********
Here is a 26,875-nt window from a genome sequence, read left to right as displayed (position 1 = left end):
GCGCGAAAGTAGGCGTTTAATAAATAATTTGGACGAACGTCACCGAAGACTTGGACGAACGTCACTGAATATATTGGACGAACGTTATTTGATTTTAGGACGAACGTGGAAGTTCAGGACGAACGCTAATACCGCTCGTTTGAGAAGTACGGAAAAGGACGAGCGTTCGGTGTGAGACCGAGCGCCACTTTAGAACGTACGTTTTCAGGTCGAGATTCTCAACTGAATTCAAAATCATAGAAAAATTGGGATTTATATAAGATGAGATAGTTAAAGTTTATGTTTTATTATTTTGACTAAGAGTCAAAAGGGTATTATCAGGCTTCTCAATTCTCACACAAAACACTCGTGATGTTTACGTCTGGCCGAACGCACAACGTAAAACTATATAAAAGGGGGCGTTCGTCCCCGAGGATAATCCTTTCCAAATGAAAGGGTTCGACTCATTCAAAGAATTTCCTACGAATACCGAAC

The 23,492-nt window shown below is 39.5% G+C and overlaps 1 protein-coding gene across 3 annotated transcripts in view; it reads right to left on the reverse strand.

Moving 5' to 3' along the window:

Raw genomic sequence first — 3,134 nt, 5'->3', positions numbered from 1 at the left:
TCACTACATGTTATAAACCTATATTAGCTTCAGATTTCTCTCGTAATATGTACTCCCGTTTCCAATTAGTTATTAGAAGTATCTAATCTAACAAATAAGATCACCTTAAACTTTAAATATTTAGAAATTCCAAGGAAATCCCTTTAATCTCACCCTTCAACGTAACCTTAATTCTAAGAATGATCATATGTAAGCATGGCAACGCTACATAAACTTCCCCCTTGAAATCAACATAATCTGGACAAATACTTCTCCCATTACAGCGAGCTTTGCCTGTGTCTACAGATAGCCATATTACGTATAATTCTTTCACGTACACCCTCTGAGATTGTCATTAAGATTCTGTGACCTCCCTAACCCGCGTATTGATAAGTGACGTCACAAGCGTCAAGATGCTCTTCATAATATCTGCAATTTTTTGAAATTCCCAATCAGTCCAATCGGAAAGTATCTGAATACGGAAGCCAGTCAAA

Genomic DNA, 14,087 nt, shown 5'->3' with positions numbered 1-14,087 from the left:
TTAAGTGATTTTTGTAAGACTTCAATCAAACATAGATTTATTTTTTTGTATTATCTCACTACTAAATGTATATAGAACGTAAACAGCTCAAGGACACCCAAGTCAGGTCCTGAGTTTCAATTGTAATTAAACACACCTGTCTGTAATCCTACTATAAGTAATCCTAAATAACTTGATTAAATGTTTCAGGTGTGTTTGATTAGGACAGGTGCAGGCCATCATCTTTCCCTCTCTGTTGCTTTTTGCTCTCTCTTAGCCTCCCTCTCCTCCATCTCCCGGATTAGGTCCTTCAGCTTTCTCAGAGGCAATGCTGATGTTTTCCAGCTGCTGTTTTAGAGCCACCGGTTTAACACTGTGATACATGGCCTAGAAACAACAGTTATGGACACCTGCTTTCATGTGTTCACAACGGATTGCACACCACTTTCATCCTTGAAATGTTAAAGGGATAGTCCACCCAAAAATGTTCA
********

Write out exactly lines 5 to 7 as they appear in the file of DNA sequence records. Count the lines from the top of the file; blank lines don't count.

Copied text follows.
Raw genomic sequence first — 3,134 nt, 5'->3', positions numbered from 1 at the left:
TCACTACATGTTATAAACCTATATTAGCTTCAGATTTCTCTCGTAATATGTACTCCCGTTTCCAATTAGTTATTAGAAGTATCTAATCTAACAAATAAGATCACCTTAAACTTTAAATATTTAGAAATTCCAAGGAAATCCCTTTAATCTCACCCTTCAACGTAACCTTAATTCTAAGAATGATCATATGTAAGCATGGCAACGCTACATAAACTTCCCCCTTGAAATCAACATAATCTGGACAAATACTTCTCCCATTACAGCGAGCTTTGCCTGTGTCTACAGATAGCCATATTACGTATAATTCTTTCACGTACACCCTCTGAGATTGTCATTAAGATTCTGTGACCTCCCTAACCCGCGTATTGATAAGTGACGTCACAAGCGTCAAGATGCTCTTCATAATATCTGCAATTTTTTGAAATTCCCAATCAGTCCAATCGGAAAGTATCTGAATACGGAAGCCAGTCAAA

Genomic DNA, 14,087 nt, shown 5'->3' with positions numbered 1-14,087 from the left: